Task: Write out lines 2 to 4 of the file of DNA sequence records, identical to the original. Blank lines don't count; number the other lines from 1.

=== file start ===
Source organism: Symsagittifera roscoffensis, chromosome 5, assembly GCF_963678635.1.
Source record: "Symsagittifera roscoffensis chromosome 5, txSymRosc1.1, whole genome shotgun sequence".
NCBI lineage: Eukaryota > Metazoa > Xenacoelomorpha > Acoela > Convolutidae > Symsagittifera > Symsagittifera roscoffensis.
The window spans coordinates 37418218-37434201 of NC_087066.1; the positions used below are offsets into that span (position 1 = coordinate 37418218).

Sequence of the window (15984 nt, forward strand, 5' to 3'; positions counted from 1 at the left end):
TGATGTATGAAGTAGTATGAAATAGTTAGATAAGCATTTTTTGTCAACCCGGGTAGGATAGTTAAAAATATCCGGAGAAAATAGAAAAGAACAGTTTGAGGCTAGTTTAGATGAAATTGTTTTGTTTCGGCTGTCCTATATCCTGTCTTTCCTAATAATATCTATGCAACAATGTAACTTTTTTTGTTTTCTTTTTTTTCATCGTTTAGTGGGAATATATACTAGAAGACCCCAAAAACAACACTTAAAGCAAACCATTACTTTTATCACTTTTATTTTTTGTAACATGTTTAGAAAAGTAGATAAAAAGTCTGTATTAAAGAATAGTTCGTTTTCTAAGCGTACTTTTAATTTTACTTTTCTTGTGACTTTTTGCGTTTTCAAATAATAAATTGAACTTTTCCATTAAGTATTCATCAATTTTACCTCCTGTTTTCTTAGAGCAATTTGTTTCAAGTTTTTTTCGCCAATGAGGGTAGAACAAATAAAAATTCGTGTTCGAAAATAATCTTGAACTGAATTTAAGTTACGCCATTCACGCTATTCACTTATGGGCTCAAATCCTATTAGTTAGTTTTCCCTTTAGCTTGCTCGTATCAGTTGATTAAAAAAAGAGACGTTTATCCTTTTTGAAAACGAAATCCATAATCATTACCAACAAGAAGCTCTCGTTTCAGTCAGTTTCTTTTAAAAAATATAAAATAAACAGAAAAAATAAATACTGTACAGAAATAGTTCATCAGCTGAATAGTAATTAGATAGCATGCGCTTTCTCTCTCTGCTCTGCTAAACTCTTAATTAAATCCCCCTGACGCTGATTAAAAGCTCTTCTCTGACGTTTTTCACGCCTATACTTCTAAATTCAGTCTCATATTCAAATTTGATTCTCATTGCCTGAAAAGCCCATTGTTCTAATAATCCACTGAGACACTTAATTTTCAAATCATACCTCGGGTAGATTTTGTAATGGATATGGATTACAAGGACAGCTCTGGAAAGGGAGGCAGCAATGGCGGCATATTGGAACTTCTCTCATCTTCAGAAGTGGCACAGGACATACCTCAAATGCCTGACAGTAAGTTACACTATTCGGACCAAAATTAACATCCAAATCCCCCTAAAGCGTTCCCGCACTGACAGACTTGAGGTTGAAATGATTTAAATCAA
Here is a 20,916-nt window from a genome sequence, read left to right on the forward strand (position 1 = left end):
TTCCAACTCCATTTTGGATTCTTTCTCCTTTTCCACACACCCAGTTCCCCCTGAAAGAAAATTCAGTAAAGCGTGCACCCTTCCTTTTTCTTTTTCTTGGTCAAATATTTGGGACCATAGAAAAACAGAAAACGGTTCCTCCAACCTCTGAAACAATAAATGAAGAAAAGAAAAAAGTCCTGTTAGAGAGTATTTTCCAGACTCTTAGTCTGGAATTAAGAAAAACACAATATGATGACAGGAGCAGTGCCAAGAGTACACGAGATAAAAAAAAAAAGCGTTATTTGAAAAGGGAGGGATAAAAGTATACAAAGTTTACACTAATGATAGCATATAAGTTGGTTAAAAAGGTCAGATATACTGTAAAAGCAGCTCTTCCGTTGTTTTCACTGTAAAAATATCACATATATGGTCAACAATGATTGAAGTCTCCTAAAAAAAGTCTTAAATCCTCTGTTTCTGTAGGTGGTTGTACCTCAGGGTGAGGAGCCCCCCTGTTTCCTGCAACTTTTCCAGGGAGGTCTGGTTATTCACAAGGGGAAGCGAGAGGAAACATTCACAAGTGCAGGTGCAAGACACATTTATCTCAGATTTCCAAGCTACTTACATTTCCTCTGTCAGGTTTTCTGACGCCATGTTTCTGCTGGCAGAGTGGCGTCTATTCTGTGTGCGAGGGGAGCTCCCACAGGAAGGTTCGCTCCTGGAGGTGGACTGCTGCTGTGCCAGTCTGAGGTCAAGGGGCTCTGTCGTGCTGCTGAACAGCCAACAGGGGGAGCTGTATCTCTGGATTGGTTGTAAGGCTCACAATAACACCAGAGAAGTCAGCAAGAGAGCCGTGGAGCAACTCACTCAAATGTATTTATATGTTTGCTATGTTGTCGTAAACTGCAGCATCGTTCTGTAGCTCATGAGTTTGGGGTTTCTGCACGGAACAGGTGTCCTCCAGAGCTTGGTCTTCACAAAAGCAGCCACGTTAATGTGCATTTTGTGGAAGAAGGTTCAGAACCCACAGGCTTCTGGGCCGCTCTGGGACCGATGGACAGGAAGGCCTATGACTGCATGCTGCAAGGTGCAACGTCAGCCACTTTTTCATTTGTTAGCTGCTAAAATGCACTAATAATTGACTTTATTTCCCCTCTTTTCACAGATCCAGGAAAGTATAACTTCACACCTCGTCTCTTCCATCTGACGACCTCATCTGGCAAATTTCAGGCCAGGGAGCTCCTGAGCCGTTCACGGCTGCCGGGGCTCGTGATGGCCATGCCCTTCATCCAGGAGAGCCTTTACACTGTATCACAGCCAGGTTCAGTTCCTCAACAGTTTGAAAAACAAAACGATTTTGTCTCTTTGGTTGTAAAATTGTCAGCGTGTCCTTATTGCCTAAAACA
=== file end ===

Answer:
Source record: "Symsagittifera roscoffensis chromosome 5, txSymRosc1.1, whole genome shotgun sequence".
NCBI lineage: Eukaryota > Metazoa > Xenacoelomorpha > Acoela > Convolutidae > Symsagittifera > Symsagittifera roscoffensis.
The window spans coordinates 37418218-37434201 of NC_087066.1; the positions used below are offsets into that span (position 1 = coordinate 37418218).